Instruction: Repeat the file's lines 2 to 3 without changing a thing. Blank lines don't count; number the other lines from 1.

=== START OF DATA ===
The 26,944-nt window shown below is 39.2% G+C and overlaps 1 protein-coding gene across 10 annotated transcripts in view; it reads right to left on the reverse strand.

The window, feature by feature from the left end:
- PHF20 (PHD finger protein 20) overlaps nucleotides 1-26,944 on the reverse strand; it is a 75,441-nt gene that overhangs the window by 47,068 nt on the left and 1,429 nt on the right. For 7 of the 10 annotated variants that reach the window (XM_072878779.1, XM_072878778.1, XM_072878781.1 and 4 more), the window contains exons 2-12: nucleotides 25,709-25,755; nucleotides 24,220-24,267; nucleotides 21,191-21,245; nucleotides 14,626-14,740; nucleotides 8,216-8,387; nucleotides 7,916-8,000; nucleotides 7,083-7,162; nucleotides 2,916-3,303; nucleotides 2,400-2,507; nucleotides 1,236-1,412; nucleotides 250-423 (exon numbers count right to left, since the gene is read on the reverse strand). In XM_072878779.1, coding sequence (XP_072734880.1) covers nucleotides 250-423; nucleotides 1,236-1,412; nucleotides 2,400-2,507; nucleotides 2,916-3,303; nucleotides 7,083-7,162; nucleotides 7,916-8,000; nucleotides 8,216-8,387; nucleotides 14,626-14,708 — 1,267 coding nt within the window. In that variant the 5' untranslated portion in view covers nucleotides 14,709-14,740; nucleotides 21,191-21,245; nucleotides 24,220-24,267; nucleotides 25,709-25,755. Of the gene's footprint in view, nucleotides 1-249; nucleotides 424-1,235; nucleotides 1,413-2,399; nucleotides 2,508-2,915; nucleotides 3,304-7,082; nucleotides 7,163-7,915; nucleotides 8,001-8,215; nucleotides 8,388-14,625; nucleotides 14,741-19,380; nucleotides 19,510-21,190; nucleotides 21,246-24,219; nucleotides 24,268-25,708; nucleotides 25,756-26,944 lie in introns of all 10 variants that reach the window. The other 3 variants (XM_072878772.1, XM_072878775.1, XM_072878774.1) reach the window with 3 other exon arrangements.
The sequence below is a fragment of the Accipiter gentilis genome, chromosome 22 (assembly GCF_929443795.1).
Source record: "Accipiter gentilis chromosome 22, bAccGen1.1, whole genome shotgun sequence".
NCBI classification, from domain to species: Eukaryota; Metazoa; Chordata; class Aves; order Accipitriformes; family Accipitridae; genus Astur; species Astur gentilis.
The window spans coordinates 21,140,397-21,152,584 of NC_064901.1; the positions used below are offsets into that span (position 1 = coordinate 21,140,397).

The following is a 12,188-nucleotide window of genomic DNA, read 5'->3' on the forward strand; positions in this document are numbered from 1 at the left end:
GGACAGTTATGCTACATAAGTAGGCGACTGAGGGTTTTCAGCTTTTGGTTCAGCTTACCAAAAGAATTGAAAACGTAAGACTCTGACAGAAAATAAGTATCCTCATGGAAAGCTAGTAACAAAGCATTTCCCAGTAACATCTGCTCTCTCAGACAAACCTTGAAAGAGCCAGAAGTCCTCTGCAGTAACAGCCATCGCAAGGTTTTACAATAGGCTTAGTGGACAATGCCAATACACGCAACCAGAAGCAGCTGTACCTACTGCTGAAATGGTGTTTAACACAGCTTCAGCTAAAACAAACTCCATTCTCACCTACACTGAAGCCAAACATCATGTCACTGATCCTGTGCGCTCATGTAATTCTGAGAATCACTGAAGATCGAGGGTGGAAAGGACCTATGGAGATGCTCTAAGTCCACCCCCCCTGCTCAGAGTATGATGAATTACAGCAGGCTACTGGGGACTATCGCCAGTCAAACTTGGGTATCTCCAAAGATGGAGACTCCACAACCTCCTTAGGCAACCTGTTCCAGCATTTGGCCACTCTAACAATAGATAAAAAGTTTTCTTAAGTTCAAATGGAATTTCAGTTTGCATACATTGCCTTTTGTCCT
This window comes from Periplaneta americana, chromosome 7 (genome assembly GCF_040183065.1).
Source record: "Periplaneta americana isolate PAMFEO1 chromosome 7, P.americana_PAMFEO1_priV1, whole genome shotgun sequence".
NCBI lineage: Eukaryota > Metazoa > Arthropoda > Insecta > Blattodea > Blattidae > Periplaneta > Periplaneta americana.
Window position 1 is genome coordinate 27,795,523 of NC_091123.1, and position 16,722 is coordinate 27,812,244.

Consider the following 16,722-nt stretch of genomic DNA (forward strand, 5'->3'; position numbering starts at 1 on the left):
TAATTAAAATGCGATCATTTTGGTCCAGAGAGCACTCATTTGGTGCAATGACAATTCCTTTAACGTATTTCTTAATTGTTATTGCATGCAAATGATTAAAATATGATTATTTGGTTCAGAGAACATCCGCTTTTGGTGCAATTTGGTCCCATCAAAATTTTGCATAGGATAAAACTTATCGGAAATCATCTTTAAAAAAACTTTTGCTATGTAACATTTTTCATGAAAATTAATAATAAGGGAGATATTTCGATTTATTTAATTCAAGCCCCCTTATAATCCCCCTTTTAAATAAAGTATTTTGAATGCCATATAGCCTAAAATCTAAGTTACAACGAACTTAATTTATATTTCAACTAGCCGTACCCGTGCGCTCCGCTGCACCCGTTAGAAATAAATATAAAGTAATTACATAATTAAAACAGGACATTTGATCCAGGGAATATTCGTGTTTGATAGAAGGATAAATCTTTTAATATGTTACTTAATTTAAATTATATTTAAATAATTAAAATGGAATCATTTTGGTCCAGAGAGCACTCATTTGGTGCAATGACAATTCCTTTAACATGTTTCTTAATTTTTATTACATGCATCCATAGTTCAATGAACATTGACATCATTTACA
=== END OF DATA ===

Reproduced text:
The window, feature by feature from the left end:
- PHF20 (PHD finger protein 20) overlaps nucleotides 1-26,944 on the reverse strand; it is a 75,441-nt gene that overhangs the window by 47,068 nt on the left and 1,429 nt on the right. For 7 of the 10 annotated variants that reach the window (XM_072878779.1, XM_072878778.1, XM_072878781.1 and 4 more), the window contains exons 2-12: nucleotides 25,709-25,755; nucleotides 24,220-24,267; nucleotides 21,191-21,245; nucleotides 14,626-14,740; nucleotides 8,216-8,387; nucleotides 7,916-8,000; nucleotides 7,083-7,162; nucleotides 2,916-3,303; nucleotides 2,400-2,507; nucleotides 1,236-1,412; nucleotides 250-423 (exon numbers count right to left, since the gene is read on the reverse strand). In XM_072878779.1, coding sequence (XP_072734880.1) covers nucleotides 250-423; nucleotides 1,236-1,412; nucleotides 2,400-2,507; nucleotides 2,916-3,303; nucleotides 7,083-7,162; nucleotides 7,916-8,000; nucleotides 8,216-8,387; nucleotides 14,626-14,708 — 1,267 coding nt within the window. In that variant the 5' untranslated portion in view covers nucleotides 14,709-14,740; nucleotides 21,191-21,245; nucleotides 24,220-24,267; nucleotides 25,709-25,755. Of the gene's footprint in view, nucleotides 1-249; nucleotides 424-1,235; nucleotides 1,413-2,399; nucleotides 2,508-2,915; nucleotides 3,304-7,082; nucleotides 7,163-7,915; nucleotides 8,001-8,215; nucleotides 8,388-14,625; nucleotides 14,741-19,380; nucleotides 19,510-21,190; nucleotides 21,246-24,219; nucleotides 24,268-25,708; nucleotides 25,756-26,944 lie in introns of all 10 variants that reach the window. The other 3 variants (XM_072878772.1, XM_072878775.1, XM_072878774.1) reach the window with 3 other exon arrangements.